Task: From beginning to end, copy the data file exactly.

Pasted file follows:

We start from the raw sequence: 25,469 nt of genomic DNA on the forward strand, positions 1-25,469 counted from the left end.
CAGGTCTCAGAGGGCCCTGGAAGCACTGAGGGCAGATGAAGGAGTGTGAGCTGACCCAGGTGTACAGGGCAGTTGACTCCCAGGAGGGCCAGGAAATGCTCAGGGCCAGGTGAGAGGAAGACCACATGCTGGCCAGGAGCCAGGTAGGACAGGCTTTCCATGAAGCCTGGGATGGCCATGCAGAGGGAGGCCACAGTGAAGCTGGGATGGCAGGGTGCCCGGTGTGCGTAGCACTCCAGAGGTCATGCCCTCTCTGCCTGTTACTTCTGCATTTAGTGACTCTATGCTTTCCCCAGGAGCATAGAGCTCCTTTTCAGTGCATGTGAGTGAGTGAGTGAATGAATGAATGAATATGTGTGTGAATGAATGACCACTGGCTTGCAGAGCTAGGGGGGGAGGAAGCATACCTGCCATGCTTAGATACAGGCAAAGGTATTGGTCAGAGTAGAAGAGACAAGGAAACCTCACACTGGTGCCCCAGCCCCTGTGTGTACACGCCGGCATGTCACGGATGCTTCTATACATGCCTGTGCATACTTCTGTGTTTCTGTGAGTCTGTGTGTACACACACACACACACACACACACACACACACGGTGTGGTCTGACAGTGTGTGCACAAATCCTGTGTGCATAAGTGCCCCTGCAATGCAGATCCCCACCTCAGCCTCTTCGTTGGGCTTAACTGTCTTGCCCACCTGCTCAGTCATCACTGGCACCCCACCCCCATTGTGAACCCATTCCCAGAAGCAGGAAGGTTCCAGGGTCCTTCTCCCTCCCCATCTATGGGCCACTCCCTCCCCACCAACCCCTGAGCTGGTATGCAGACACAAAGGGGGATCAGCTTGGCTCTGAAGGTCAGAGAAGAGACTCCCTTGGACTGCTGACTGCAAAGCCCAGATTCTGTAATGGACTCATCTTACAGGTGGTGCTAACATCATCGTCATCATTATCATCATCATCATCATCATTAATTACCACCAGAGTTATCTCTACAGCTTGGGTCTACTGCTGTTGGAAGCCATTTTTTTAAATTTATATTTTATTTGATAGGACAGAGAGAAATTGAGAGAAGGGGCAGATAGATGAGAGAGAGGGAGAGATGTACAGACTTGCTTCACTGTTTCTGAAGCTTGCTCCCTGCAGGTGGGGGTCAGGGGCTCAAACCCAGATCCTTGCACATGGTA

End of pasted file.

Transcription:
We start from the raw sequence: 25,469 nt of genomic DNA on the forward strand, positions 1-25,469 counted from the left end.
CAGGTCTCAGAGGGCCCTGGAAGCACTGAGGGCAGATGAAGGAGTGTGAGCTGACCCAGGTGTACAGGGCAGTTGACTCCCAGGAGGGCCAGGAAATGCTCAGGGCCAGGTGAGAGGAAGACCACATGCTGGCCAGGAGCCAGGTAGGACAGGCTTTCCATGAAGCCTGGGATGGCCATGCAGAGGGAGGCCACAGTGAAGCTGGGATGGCAGGGTGCCCGGTGTGCGTAGCACTCCAGAGGTCATGCCCTCTCTGCCTGTTACTTCTGCATTTAGTGACTCTATGCTTTCCCCAGGAGCATAGAGCTCCTTTTCAGTGCATGTGAGTGAGTGAGTGAATGAATGAATGAATATGTGTGTGAATGAATGACCACTGGCTTGCAGAGCTAGGGGGGGAGGAAGCATACCTGCCATGCTTAGATACAGGCAAAGGTATTGGTCAGAGTAGAAGAGACAAGGAAACCTCACACTGGTGCCCCAGCCCCTGTGTGTACACGCCGGCATGTCACGGATGCTTCTATACATGCCTGTGCATACTTCTGTGTTTCTGTGAGTCTGTGTGTACACACACACACACACACACACACACACACACGGTGTGGTCTGACAGTGTGTGCACAAATCCTGTGTGCATAAGTGCCCCTGCAATGCAGATCCCCACCTCAGCCTCTTCGTTGGGCTTAACTGTCTTGCCCACCTGCTCAGTCATCACTGGCACCCCACCCCCATTGTGAACCCATTCCCAGAAGCAGGAAGGTTCCAGGGTCCTTCTCCCTCCCCATCTATGGGCCACTCCCTCCCCACCAACCCCTGAGCTGGTATGCAGACACAAAGGGGGATCAGCTTGGCTCTGAAGGTCAGAGAAGAGACTCCCTTGGACTGCTGACTGCAAAGCCCAGATTCTGTAATGGACTCATCTTACAGGTGGTGCTAACATCATCGTCATCATTATCATCATCATCATCATCATTAATTACCACCAGAGTTATCTCTACAGCTTGGGTCTACTGCTGTTGGAAGCCATTTTTTTAAATTTATATTTTATTTGATAGGACAGAGAGAAATTGAGAGAAGGGGCAGATAGATGAGAGAGAGGGAGAGATGTACAGACTTGCTTCACTGTTTCTGAAGCTTGCTCCCTGCAGGTGGGGGTCAGGGGCTCAAACCCAGATCCTTGCACATGGTA